How I Became a Photographer and the History of Party Photographer Banno

Started my career as a documentary photographer

Before I became a photographer, I ran a non-profit organization called NaYOGA, which organized events on the themes of health, the environment, and yoga.
I wanted to keep photos of NaYOGA events, so I bought a camera and started taking photos for myself.

For large events, there were official professional photographers, but for small events such as NPOs, there was no budget for photographers, so the staff took the documentary photos.
I wanted to support the activities of NPOs and the yoga community by photographing them from the same perspective, so I taught myself photography and started working as a photographer.

From Documentary Photographer to Party Photographer

A party photographer is a person who captures the fun of the party while having fun themselves.
The more fun the photographer has, the more fun the party will be.
That’s what I thought, and I started photographing parties and events while having fun just like the participants.

I started shooting at parties and events while having as much fun as the participants, wearing fun costumes and fancy dress depending on the party.

My role model was Cobra Snake, a photographer living in L.A.

My idol at the time was a party photographer from California named mark hunter (thecobrasnake).

The Cobrasnake used to take snapshots of models, celebrities, and entertainers in the backyard of parties and upload them to the website the-cobra-snake.
The photos were not of the celebrities on the red carpet all dressed up, but of the real party, drunk and screaming.
Influenced by Cobra Snake, I called myself a “party photographer” and started uploading photos on my blog and SNS, imitating Cobra Snake.

The number of people I was asked to photograph was not limited to celebrities in Nagoya, but I also began photographing costume parties at iDCafe, Nagoya’s largest club, as well as club and DJ events.

The Great East Japan Earthquake and a Restart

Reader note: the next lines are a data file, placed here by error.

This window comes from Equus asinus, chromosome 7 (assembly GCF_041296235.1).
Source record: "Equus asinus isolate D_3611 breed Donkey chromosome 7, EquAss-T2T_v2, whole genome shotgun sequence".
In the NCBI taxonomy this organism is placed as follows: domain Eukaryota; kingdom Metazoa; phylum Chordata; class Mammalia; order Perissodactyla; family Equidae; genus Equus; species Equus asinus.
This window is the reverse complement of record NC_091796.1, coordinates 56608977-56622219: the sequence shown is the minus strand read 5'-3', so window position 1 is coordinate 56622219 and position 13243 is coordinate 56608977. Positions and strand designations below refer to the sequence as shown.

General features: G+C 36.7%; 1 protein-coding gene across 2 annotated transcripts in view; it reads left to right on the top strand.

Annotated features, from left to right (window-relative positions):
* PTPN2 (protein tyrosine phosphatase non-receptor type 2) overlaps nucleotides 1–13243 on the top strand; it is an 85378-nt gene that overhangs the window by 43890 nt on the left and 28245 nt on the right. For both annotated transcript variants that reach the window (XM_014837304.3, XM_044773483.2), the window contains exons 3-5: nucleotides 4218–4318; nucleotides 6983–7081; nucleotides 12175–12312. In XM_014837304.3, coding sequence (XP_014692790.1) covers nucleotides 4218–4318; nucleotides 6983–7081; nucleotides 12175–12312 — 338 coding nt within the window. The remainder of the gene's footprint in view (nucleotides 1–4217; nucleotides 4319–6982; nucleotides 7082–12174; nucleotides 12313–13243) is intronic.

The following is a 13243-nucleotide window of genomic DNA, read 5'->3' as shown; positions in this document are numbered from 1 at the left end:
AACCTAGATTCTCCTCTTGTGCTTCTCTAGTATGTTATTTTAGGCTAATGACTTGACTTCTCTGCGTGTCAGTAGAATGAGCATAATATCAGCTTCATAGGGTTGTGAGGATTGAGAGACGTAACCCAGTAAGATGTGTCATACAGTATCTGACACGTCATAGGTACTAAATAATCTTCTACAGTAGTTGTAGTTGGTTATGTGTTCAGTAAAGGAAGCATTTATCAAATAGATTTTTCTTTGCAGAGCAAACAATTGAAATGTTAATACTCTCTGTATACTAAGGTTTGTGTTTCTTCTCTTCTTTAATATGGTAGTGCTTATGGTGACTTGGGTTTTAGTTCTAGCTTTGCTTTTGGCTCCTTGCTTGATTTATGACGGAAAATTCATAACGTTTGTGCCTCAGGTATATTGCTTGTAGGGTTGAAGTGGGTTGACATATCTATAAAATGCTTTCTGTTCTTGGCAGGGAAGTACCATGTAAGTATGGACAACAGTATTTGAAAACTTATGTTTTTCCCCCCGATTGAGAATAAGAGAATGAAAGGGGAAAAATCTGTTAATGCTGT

Party photographer, also known as “Parkame”, has become a popular name among party lovers in Nagoya.
It was during this time that the Great East Japan Earthquake struck on March 11, 2011.
As the world went into self-restraint mode, events and parties were cancelled one after another, and NPO activities were suspended unless they were for charity.
I felt like I shouldn’t be photographing parties in a joking manner, so I decided to stop being a party photographer.

But then I thought, “It’s times like this that I want to do something that makes people happy, even those who can’t make it to the party.

So I stopped all my web production work and NPO management and shifted my life to focus on party camerawork.

I gathered people who wanted to be party photographers just like me and formed a party camera team.

I mentored the new party photographers and we all went around shooting parties every day.
The party camera team grew to a maximum of about 50 people, but after two years of working as a party camera team, I decided to stop shooting as a team and return to my roots and work on my own.

Thoughts on Photography

As a photographer, I encounter many different people and cultures.

A single screw, which I had no interest in until yesterday, looks different after I have photographed a screw factory.
I’ve also come to love a genre of music I never knew existed after photographing a party.

What I like about being a photographer is that I can share the stories of the people, events, and things that I photograph.
Every party, person, and thing has a story and history.
As a photographer, I get to meet many different stories and people every day.

A photographer once said, “The basis of photography is to observe an object from many different perspectives.
A photographer once told me.

I am now looking forward to getting interested in various things and interacting with new people through photography.

Now, I am photographing various parties every day with the same desire that I had when I first took up photography, “I want to support people who are doing good activities even in small communities from the same perspective,” and “I want to make the people I meet smile.